The budget presentation evinces keen interest among all sections of the society ever since the Narasimha Rao government set off economic reforms in 1991.
‘Midnight’s grandchildren’ have grown up in an environment quite alien to that of their forefathers. We can’t imagine a world without Windows, or Reebok shoes.
The economy has become globalised, throwing open an array of opportunities and challenges. Unfortunately, this does not hold true for the whole Indian populace. The benefits of economic reforms, though reflected in rising aggregate growth figures, have not percolated down.
Regional inequalities have only widened. This is not to say that reforms were bad. They needed to be supplemented with policies that would ensure distributional equity. The current macroeconomic picture is coloured with strong growth fundamentals despite concerns of inflation and fiscal profligacy.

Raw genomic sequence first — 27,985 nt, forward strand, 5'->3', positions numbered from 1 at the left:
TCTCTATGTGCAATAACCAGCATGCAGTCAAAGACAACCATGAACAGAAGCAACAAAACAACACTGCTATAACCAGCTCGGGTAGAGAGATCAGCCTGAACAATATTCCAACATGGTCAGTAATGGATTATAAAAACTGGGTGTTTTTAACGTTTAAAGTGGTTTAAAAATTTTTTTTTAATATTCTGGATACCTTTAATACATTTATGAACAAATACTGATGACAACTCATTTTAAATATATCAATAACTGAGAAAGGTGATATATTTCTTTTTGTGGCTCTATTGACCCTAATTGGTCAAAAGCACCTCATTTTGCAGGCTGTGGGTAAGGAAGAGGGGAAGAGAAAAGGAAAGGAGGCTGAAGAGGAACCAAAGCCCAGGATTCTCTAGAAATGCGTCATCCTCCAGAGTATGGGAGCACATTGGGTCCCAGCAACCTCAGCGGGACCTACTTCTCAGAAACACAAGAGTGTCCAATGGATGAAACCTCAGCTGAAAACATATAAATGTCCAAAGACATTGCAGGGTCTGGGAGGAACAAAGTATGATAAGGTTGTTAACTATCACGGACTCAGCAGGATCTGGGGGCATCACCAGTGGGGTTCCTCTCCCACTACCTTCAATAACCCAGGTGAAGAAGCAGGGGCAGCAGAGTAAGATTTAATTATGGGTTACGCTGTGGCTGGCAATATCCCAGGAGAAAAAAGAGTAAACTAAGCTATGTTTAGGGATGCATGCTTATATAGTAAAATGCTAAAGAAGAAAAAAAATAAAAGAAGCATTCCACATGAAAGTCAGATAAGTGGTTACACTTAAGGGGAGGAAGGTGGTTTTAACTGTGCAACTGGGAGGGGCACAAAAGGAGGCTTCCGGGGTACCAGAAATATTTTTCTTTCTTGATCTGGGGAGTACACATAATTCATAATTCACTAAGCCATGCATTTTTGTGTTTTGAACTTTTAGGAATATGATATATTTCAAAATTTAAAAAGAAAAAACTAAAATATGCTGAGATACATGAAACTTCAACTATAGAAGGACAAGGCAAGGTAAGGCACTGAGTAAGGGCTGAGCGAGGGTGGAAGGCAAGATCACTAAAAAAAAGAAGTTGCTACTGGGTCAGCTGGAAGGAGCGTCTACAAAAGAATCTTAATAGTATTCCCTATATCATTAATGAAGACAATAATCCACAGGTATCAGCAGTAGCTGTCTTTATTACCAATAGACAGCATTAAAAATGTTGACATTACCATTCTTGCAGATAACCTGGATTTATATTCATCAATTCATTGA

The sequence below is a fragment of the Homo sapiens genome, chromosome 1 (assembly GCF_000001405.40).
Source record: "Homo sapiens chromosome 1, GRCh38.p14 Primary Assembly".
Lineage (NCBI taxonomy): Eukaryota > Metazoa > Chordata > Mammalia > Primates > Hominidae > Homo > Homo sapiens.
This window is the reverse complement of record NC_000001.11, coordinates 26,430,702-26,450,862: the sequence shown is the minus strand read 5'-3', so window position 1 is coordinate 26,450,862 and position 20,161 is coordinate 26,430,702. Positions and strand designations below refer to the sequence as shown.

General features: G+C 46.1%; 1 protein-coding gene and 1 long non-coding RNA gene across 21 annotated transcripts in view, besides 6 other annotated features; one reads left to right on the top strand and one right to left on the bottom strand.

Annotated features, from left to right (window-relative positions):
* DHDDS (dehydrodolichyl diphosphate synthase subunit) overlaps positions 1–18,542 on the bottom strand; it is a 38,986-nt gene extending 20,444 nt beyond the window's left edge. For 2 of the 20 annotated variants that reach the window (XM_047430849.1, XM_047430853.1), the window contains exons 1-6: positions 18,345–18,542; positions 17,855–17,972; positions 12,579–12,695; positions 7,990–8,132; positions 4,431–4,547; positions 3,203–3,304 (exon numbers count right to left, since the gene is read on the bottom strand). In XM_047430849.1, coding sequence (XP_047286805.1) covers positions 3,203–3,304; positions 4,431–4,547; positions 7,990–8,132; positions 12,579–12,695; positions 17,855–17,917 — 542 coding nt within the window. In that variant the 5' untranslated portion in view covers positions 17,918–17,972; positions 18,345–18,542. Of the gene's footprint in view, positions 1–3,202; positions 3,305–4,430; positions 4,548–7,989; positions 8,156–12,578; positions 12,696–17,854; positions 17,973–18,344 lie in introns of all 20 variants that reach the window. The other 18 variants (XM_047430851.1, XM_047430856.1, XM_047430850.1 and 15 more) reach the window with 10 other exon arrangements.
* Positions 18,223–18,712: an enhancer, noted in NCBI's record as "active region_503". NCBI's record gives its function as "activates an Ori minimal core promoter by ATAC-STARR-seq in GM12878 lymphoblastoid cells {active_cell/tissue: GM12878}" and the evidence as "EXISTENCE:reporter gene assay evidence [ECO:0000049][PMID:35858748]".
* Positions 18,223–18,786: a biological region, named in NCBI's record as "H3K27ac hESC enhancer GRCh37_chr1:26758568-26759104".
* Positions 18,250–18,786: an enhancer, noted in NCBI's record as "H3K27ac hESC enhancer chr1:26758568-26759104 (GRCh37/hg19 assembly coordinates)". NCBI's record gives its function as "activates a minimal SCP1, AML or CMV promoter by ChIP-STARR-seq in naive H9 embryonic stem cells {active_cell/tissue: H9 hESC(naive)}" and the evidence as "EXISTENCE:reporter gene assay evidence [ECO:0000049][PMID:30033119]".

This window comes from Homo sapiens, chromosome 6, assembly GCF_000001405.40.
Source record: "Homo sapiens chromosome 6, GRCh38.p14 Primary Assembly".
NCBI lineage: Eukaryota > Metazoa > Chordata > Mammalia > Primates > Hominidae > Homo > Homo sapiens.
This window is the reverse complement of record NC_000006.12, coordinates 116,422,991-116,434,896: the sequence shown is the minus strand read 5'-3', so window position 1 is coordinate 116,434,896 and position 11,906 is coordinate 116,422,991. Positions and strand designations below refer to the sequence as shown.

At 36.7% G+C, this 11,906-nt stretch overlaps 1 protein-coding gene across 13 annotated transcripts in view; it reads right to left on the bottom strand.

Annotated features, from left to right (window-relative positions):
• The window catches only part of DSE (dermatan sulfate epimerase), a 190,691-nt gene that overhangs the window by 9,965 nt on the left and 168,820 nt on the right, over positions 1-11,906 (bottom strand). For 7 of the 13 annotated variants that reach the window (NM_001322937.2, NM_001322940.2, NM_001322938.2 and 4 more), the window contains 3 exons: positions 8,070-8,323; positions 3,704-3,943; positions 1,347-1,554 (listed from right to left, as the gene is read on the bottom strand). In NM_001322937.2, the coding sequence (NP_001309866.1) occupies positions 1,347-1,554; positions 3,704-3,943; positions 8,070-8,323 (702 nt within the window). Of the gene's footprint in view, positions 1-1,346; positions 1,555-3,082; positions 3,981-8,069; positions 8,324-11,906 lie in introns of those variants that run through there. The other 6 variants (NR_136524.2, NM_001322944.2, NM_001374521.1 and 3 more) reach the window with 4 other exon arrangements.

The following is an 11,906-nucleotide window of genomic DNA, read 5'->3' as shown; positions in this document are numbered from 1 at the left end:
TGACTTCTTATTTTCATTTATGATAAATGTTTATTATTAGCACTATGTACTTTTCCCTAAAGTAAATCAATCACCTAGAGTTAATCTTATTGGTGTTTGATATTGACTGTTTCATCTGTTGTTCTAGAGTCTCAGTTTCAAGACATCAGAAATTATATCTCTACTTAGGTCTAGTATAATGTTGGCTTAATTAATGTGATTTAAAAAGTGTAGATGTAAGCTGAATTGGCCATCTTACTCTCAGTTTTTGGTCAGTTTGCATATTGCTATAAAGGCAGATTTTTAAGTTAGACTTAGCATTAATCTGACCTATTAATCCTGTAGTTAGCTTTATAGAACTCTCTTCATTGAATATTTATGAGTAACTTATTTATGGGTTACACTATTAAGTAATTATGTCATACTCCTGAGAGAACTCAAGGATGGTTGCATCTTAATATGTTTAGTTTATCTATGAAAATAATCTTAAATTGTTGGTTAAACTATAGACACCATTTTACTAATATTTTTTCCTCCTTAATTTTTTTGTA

The high non-tax revenues from the 3G auction have given a big boost to the economy. This has both brought down the fiscal deficit and permitted greater social sector spending, which is 36.4% of plan outlay.
By identifying non-performing schemes and not funding them, India can achieve better growth targets.
The budget’s focus on skill development and enhancing employability of the youth was truly commendable as 70% of the population will be of working age by 2025. The increased funding of the Sarva Shiksha Abhiyan and the implementation of the Right to Education Act will help create a skilled and empowered workforce.
The budget has also provided relief provisions such as a raised income-tax exemption bar, benefits for senior citizens, indexation of MGNREGS wages, doubled wage of anganwadi workers.
(Ritwika Sen is a 2nd year student, St. Stephen's College, Delhi)